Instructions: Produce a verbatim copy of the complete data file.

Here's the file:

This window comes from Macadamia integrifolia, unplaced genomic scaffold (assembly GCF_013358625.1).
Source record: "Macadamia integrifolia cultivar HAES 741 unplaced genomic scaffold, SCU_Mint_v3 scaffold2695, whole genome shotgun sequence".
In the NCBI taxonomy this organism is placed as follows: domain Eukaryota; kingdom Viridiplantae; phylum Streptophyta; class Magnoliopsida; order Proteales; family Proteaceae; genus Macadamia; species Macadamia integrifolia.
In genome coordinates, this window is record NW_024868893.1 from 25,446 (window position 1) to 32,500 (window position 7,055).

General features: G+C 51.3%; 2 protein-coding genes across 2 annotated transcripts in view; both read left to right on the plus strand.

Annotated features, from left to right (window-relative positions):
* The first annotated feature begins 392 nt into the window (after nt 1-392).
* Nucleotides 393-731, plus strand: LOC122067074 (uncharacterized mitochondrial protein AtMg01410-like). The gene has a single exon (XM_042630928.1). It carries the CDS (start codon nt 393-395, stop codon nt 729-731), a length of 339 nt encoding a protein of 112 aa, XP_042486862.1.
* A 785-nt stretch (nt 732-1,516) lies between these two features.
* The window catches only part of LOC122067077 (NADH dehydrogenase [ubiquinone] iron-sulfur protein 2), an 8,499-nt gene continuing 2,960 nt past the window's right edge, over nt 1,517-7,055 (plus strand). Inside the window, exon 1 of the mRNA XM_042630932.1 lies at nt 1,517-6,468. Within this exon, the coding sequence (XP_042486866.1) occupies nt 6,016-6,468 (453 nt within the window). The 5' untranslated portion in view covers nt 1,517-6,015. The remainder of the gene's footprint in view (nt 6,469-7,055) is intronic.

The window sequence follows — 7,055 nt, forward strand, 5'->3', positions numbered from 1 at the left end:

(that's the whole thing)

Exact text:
This window comes from Macadamia integrifolia, unplaced genomic scaffold (assembly GCF_013358625.1).
Source record: "Macadamia integrifolia cultivar HAES 741 unplaced genomic scaffold, SCU_Mint_v3 scaffold2695, whole genome shotgun sequence".
In the NCBI taxonomy this organism is placed as follows: domain Eukaryota; kingdom Viridiplantae; phylum Streptophyta; class Magnoliopsida; order Proteales; family Proteaceae; genus Macadamia; species Macadamia integrifolia.
In genome coordinates, this window is record NW_024868893.1 from 25,446 (window position 1) to 32,500 (window position 7,055).

General features: G+C 51.3%; 2 protein-coding genes across 2 annotated transcripts in view; both read left to right on the plus strand.

Annotated features, from left to right (window-relative positions):
* The first annotated feature begins 392 nt into the window (after nt 1-392).
* Nucleotides 393-731, plus strand: LOC122067074 (uncharacterized mitochondrial protein AtMg01410-like). The gene has a single exon (XM_042630928.1). It carries the CDS (start codon nt 393-395, stop codon nt 729-731), a length of 339 nt encoding a protein of 112 aa, XP_042486862.1.
* A 785-nt stretch (nt 732-1,516) lies between these two features.
* The window catches only part of LOC122067077 (NADH dehydrogenase [ubiquinone] iron-sulfur protein 2), an 8,499-nt gene continuing 2,960 nt past the window's right edge, over nt 1,517-7,055 (plus strand). Inside the window, exon 1 of the mRNA XM_042630932.1 lies at nt 1,517-6,468. Within this exon, the coding sequence (XP_042486866.1) occupies nt 6,016-6,468 (453 nt within the window). The 5' untranslated portion in view covers nt 1,517-6,015. The remainder of the gene's footprint in view (nt 6,469-7,055) is intronic.

The window sequence follows — 7,055 nt, forward strand, 5'->3', positions numbered from 1 at the left end: